Close to the entrance stands a blue water pump, dwarfed by the looming figure of the Skytree behind it. The pump collects rainwater from the roofs of local houses and provides water for use in the event of fires and other emergencies. The alleys here, barely two paces wide, are too narrow for fire trucks to pass. The only traffic noise comes from the occasional whirring click of a shopping bike. Low-volume music leaks across the street from someone’s radio. From a kindergarten playground on the street corner comes the sound of children skipping.
Postwar Boom Years
Although it is hard to imagine today, in the immediate postwar years Hato-no-machi was a lively red light district, one of several areas where the Occupation authorities turned a blind eye to prostitution. The area’s name (which means “Street of Doves”) is said to come from a slang term for the women who worked here. Several of the former houses of assignation survive, distinguishable by the tiles that line their exteriors and give them the appearance of bathhouses turned inside out. On one, bright pink and green tiles cover the extravagant pillars and eaves around the boarded-up entrance, where a discarded plastic umbrella leans against the doorway.
From the eaves of the wooden building next door a sign advertises “Telephone and Telegram Services Available Here.”
The Eden Coffee Shop and Restaurant has been in business since 1959, dating back to the area’s boom days. “Back then, you had to watch your back,” the owner remembers with a smile. “There were still lots of these guys around then,” he says, drawing a finger across his cheek in a gesture that signifies ‘yakuza.’ “But they all moved on a long time ago; only the good guys are left here now.” Many of Eden’s regulars have been coming for decades, and the café serves as a place for locals to gather and shoot the breeze. “What day is it today anyway?” asks an elderly man at the counter as his plate of the daily special arrives.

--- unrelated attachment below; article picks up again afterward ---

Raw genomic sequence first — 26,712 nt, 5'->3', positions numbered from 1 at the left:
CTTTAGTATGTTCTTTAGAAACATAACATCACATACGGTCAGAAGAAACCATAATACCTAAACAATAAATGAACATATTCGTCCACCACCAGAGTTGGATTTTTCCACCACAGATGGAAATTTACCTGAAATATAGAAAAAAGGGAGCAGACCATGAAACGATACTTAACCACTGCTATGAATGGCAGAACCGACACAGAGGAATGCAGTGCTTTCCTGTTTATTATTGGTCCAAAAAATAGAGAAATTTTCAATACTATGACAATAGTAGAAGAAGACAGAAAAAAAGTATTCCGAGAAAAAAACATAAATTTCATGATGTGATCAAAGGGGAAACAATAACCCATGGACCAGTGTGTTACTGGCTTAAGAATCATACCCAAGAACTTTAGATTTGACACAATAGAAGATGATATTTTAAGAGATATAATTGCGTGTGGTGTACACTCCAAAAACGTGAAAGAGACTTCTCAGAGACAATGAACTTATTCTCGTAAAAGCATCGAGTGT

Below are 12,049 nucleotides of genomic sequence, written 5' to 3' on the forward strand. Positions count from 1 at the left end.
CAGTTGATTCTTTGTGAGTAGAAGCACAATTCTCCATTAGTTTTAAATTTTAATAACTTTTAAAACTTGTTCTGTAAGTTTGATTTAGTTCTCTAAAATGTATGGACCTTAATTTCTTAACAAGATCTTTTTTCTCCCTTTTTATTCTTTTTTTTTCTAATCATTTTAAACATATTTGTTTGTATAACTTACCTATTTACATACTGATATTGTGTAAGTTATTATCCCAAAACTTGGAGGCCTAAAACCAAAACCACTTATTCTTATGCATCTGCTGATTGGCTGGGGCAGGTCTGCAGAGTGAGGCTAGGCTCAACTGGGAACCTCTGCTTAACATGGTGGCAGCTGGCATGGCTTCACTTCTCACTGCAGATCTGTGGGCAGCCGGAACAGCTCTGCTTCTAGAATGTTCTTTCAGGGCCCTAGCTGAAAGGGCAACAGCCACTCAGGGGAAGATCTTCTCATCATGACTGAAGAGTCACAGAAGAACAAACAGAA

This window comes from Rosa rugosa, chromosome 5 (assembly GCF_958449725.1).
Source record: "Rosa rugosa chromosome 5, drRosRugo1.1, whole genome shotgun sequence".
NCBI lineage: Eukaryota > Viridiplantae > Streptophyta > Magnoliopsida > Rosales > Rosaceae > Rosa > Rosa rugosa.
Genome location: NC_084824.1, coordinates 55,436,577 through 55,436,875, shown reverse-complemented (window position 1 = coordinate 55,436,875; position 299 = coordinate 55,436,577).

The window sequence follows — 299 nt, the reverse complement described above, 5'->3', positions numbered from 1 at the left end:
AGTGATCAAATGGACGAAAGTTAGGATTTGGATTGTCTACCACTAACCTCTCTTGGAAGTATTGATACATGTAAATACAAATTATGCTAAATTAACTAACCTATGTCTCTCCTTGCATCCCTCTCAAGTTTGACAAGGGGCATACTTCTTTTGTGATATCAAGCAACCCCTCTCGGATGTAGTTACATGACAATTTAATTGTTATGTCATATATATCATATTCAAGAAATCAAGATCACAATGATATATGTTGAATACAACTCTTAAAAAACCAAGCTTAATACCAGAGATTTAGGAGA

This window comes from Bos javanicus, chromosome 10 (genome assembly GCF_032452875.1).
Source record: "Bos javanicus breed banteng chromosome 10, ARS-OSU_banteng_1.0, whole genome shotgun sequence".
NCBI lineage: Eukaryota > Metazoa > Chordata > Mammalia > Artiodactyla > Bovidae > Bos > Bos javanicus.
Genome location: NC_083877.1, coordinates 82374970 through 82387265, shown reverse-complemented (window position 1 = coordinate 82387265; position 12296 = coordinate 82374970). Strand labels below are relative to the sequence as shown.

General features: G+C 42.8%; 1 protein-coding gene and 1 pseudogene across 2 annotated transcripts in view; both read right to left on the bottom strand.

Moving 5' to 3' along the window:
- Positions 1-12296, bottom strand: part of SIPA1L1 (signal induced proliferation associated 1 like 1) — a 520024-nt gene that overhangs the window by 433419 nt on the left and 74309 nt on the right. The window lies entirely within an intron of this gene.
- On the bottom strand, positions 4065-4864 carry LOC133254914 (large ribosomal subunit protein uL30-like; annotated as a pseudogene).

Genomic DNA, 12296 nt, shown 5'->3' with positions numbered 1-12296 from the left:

“The history of the Hato-no-Machi shopping street goes back almost 80 years,” says Matsuhashi Kazuaki, proprietor of the Cut Bank hair salon and chairman of the local traders’ association. “After the red light district closed down in the 1950s, the street thrived as a regular shopping area specializing in fresh produce. For a while the geisha establishments and traditional restaurants of neighboring Mukōjima were the biggest customers. But once those places fell out of favor with the big-wig politicians and businessmen, the area fell into decline. The local population was getting old, and a lot of businesses pulled down the shutters for good.”
Attracting a New Generation
Today, though, the neighborhood’s well-preserved air holds an exotic charm of its own for a new generation. Matsuhashi believes this may be the key to revitalizing the neighborhood and preserving it for the future.
“We want to preserve our unique atmosphere and history, at the same time as revitalizing the area and making sure it stays viable into the future. That’s the idea behind the “Challenge Spot! Suzuki-sō” project, which we started in 2008. We decided the best way to bring new energy into the area was to encourage young people with fresh ideas to move here.” Several years ago, the local traders’ association took out the lease on the Suzuki-sō building—a disused apartment building that was scheduled for demolition. The association rents out the premises to young tenants with ideas for making creative use of the space. “We try to keep the rent to an absolute minimum. The idea is to have young people use the premises for crafts, small-scale art projects, anything creative, really . . .” Today, Suzuki-sō is fully occupied.